China faces Catch-22 dilemma over Venezuela debt pile as default looms
10/04/2016 | Elliot Wilson
After lending Venezuela more than $65bn over the last eight years, China will soon have to decide whether to go double and keeping on lending, or go quits and let the beleaguered Latin American economy default
China is fast approaching a crossroads in its relationship with Venezuela, the troubled economy that it has funded to the tune of some $66bn but which is now facing an almost inevitable default, analysts believe.
With Venezuela needing to meet $10bn in bond repayments to foreign creditors and with a further $6bn in Chinese loans also falling due this year, default appears to be round the corner.
If it does, many observers are asking whether Venezuela will be able to turn yet again to China, its sole remaining financially liquid sovereign ally or whether the Asian superpower, tired of subsidising its wastrel friend, will turn its back.
Venezuela’s foreign exchange reserves slipped to $13.6bn in February 2016, according to Banco Central de Venezuela, down by more than half in less than two years, a direct result of low oil prices.
But it has remained afloat thanks to extensive financial support from China Development Bank. Between 2007 and 2015, China’s premier policy lender lent $61.6bn to the government and state enterprises; Export-Import Bank of China disbursed another $4.4bn.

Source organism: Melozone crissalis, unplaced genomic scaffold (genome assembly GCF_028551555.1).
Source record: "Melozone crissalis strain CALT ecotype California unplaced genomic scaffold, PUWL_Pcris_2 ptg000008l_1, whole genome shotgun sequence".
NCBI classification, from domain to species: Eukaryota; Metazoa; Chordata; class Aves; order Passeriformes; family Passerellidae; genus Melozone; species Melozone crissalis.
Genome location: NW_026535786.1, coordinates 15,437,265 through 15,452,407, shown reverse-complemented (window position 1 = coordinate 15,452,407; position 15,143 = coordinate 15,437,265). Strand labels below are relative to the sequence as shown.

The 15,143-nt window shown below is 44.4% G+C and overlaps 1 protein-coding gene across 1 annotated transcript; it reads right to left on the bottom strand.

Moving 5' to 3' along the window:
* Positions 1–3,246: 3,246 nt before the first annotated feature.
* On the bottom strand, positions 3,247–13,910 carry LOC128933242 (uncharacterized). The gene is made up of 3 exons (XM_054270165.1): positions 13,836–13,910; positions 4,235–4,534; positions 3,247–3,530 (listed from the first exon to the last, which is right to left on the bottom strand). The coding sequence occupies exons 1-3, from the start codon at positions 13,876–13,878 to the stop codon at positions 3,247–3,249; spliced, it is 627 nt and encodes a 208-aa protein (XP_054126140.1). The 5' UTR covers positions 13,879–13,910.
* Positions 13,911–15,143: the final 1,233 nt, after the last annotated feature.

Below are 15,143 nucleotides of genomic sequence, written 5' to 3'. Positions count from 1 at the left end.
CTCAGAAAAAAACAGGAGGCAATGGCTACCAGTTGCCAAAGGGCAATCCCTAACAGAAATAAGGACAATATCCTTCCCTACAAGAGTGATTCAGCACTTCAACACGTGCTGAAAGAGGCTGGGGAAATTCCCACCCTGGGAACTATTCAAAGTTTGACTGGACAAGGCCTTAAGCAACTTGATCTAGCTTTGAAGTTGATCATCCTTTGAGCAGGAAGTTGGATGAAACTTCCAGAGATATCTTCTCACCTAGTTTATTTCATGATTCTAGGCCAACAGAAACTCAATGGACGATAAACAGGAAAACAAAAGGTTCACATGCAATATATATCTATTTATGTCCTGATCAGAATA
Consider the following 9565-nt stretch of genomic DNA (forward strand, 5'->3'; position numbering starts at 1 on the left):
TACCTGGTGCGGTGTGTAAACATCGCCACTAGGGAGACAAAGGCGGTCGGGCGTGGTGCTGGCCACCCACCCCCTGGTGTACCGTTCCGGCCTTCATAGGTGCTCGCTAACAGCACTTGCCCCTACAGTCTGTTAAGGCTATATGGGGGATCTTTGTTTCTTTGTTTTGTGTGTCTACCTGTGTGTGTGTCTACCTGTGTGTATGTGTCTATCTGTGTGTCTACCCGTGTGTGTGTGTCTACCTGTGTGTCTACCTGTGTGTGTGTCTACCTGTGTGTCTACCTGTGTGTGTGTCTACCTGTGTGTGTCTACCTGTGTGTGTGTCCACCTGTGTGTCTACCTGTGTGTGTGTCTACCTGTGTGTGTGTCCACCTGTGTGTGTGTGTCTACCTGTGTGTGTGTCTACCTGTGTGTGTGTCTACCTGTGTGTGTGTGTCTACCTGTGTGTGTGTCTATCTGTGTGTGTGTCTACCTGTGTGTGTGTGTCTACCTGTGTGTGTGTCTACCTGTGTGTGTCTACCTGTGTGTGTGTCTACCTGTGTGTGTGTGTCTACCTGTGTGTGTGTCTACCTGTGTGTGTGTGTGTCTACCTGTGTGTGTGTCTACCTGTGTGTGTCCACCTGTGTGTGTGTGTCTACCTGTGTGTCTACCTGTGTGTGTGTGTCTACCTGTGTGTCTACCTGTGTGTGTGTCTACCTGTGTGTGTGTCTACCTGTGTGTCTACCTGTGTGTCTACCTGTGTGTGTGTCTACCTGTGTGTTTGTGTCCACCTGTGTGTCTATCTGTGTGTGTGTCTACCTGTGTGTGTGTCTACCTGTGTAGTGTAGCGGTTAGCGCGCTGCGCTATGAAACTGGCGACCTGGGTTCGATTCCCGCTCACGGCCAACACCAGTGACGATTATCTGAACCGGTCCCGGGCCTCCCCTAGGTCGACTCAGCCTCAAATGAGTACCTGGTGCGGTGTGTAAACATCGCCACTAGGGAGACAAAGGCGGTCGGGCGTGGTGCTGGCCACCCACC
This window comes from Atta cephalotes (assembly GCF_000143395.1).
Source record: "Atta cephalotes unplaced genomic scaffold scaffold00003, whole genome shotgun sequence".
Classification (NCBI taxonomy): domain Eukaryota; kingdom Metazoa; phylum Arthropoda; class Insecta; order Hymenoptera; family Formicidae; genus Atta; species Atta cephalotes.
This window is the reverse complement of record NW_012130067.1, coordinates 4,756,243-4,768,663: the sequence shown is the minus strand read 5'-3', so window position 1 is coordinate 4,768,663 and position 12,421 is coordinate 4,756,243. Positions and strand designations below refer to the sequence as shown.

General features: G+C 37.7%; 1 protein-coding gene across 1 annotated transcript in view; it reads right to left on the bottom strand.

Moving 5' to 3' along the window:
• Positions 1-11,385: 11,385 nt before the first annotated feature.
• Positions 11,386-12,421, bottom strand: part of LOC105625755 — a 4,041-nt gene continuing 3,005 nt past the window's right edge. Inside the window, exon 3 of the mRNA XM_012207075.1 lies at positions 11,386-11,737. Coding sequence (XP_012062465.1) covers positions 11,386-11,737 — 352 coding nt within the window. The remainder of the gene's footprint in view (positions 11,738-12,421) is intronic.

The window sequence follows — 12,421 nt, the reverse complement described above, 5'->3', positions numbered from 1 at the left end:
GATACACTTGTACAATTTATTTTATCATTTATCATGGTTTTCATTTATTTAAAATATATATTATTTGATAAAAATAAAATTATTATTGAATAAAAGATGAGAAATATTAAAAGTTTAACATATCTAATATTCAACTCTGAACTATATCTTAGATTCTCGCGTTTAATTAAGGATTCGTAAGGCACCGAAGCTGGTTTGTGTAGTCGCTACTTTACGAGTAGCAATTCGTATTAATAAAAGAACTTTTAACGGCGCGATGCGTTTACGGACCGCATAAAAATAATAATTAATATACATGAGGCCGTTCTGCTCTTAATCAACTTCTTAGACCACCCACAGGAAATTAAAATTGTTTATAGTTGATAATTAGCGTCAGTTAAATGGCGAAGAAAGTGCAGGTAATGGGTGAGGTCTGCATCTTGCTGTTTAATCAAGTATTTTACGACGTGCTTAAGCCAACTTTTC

The funds, which kept afloat a country that remains locked out of international capital markets, constituted a swap agreement: China stumped up cash; Venezuela responded by shipping crude to the mainland.
But experts say this arrangement cannot continue indefinitely. In China, Venezuela is a hot-button issue, dividing ideologues desperate to prop up a flailing ally and those keen to see mainland cash put to better use. “It’s a real dilemma” for China’s leaders, said Xiang Songzuo, chief economist at Agricultural Bank of China. “A lot of people are opposed to giving more money to a country with a high likelihood of default.”
But Xiang and others believe that, having lent so much to the cash-strapped state, China has little choice but to continue supporting its wayward friend.
Kevin Gallagher, co-director of the Global Economic Governance Initiative at Boston University, said China has boxed itself into a corner. “China has become ensnared with Venezuela, just as it has with the United States over its holding of US treasury bills. They are overexposed, and there’s little they can do other than cross their fingers and hope that the cash they’ve already lent is enough to turn Venezuela around.”
That now seems implausible. Analysts believe China is presented with three options. First, it can pull the plug on the petrostate. “There’s a chance that, if China suspects that Venezuela may not be able to pay them back in the future, they withdraw their financing,” said Edward Glossop of Capital Economics.
Second, it could formally bail out Venezuela, turning the government into a direct debtor. Or it could continue funding the country indefinitely, risking stoking anger back home. Experts believe the third option is the only viable one, leaving China in the invidious position, says GEIG’s Gallagher, of being “damned if it helps and damned if it doesn’t. For China, it’s the ultimate Catch-22 situation. It loses either way.”